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The extreme heat in Australia is causing bats' brains to fry

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posted on Jan, 11 2018 @ 02:25 PM

Animal rescuers in Sydney's outlying suburbs described "heartbreaking” scenes of Australia's largest but vulnerable-listed bat species dying by the hundreds, if not thousands.

Volunteers had used fluids to save 80 juvenile "flying foxes” but at least 500 youngsters had succumbed to the heatwave, said Cate Ryan of the WIRES wildlife group from Campelltown, west of Sydney.

They are regarded as "keystone pollinators and seed dispersers” for over 100 species of Australian native trees and plants but are sometimes hunted or netted as nuisance foragers by fruit-growing orchardists.

More bad news for bats. Bats are really amazing animals and provide more for biodiversity and even agriculture than most people realize.

They've been esitmates to be worth between 3.7 billion and 57 billion dollars worldwide.

Bats are really fragile and don't handle changes to their environment well. Bats in North America have been severely threatened by the spread of white-nose syndrome a fungus that grows on their wings and nose, spread to North America by cavers from Europe, makes bats wake up during hibernation causing them to starve to death. Bats here have no resistance to the disease and as much as 90% of a colony can be wiped out in one winter.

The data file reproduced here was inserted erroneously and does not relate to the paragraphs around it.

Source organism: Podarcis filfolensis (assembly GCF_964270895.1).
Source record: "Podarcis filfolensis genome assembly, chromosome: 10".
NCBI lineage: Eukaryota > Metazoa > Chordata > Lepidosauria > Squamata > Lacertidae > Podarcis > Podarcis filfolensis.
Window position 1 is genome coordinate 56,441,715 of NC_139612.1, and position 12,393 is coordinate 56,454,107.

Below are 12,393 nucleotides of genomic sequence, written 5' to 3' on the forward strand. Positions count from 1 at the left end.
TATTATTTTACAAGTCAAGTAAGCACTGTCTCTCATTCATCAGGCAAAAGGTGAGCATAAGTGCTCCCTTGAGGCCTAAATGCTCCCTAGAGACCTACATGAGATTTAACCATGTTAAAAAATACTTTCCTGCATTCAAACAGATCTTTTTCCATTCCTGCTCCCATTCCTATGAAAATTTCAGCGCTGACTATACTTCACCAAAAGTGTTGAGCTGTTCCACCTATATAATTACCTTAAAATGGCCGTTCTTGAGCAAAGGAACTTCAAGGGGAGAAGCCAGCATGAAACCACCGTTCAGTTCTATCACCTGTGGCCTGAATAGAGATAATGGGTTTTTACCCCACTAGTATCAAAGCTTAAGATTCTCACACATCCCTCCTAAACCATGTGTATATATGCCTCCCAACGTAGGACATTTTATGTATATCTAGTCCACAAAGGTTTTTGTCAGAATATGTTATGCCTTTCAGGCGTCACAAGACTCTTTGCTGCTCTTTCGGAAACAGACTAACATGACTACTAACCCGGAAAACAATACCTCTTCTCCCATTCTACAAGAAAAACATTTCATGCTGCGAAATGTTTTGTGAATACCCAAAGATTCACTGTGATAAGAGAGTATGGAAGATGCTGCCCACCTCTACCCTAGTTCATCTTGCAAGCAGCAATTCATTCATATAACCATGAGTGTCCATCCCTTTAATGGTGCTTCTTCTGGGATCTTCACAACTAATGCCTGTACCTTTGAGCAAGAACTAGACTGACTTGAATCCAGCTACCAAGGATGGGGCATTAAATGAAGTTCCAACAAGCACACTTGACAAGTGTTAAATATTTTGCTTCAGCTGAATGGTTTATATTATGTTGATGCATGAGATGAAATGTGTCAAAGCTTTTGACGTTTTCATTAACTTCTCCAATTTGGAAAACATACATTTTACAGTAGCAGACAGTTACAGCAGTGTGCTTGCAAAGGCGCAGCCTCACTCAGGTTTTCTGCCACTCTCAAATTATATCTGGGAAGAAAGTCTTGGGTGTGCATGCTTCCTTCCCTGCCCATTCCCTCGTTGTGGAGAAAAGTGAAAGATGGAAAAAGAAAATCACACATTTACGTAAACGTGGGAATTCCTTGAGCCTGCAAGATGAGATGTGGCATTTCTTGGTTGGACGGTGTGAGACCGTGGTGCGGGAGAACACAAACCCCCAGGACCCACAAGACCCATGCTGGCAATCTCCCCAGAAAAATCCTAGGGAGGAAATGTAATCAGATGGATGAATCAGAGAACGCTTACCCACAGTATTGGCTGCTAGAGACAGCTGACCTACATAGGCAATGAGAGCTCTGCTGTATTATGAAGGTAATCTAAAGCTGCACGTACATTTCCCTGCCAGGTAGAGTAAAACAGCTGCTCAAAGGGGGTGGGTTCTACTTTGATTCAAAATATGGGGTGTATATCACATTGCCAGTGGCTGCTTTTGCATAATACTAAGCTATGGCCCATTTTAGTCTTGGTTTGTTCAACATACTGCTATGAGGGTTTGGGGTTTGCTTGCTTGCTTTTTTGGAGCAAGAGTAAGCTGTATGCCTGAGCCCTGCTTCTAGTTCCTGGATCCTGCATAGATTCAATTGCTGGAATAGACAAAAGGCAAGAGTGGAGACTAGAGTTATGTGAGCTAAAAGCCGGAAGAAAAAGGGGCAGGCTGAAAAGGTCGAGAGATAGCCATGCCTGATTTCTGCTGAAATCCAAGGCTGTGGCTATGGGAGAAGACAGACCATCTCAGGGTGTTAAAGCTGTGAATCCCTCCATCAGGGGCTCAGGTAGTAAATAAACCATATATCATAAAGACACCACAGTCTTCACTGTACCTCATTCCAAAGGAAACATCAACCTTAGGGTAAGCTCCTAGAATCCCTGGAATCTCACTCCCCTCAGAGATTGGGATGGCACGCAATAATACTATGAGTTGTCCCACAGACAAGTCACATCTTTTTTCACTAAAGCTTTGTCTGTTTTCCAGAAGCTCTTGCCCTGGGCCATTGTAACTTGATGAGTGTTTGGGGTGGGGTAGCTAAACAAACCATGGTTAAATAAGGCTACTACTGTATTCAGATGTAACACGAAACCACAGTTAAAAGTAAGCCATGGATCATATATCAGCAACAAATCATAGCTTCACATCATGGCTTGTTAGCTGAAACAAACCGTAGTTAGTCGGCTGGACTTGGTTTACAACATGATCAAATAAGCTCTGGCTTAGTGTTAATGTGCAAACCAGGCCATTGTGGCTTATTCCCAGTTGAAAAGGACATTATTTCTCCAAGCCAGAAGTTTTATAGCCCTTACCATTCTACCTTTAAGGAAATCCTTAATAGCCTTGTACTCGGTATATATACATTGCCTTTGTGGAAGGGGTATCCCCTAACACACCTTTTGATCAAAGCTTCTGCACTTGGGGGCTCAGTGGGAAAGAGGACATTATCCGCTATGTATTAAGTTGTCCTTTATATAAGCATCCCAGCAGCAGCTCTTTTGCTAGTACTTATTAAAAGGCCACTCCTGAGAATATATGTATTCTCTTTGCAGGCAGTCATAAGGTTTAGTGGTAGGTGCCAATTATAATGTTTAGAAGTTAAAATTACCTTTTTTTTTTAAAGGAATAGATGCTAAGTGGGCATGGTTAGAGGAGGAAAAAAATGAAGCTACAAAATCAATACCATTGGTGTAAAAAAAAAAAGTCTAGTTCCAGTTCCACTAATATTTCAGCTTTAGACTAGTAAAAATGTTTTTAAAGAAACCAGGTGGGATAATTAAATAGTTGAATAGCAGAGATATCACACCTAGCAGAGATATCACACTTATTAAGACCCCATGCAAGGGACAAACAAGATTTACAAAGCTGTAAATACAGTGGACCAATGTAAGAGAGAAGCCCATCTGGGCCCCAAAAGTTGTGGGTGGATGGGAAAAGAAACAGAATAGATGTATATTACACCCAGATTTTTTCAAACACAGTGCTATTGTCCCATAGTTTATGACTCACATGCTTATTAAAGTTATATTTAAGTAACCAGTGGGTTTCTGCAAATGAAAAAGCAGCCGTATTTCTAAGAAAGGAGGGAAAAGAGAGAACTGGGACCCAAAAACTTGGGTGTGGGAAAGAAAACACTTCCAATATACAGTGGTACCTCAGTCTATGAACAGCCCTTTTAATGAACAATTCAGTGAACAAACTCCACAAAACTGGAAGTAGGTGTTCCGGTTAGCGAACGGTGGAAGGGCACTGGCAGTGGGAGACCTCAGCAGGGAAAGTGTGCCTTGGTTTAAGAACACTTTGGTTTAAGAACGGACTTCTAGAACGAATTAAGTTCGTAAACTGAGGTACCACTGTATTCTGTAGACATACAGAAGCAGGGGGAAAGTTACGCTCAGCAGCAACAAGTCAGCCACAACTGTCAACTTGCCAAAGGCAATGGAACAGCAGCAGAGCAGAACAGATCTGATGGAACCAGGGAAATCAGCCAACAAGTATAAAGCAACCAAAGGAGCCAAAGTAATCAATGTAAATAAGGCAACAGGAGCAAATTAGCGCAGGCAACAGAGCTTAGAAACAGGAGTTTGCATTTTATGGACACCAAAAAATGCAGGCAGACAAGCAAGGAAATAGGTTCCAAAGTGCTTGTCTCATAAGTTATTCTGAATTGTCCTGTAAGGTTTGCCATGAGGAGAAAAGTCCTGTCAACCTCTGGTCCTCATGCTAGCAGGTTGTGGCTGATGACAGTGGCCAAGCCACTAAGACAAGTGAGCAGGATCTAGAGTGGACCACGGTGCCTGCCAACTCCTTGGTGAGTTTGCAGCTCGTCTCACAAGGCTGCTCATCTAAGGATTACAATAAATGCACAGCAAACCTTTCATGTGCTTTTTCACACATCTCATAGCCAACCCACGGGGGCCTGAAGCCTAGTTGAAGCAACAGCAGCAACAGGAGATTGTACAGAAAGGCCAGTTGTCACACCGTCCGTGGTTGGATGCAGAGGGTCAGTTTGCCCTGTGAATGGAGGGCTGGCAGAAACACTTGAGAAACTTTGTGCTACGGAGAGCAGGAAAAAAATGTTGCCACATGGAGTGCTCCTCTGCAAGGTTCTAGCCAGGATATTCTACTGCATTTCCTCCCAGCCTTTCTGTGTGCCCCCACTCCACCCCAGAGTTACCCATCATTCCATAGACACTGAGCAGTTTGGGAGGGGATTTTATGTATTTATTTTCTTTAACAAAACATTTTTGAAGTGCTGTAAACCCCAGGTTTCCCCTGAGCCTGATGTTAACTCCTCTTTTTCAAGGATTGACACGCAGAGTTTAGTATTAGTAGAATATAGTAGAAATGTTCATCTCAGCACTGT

I was lucky enough to get to spend a couple of years reaearching these wonderful animals and they really are amazing.
edit on 11/1/2018 by dug88 because: (no reason given)

posted on Jan, 11 2018 @ 02:48 PM
a reply to: dug88

The Australian federal government in an "action plan" launched in 1999 said loss of native habitat and destruction of roosting and foraging spots had left the species "vulnerable."

Same old story , habitat loss is destroying wildlife around the world.

posted on Jan, 11 2018 @ 02:59 PM
Iguanas falling from trees in Florida after freezing, Bats are boiling alive down under ,, Na Global warming isn't a thing .

posted on Jan, 11 2018 @ 03:01 PM
Such a sag report. They're saying that one fruit bat colony will probably not make it.

posted on Jan, 11 2018 @ 03:09 PM
It was 38 degrees celsius here the other day/100.4 fahrenheit, funny thing is that it snows in Winter

The Sun really packs a punch here. You can feel it burning your skin. In contrast I've been to Hawaii and the weathers warm but there's no stinging sun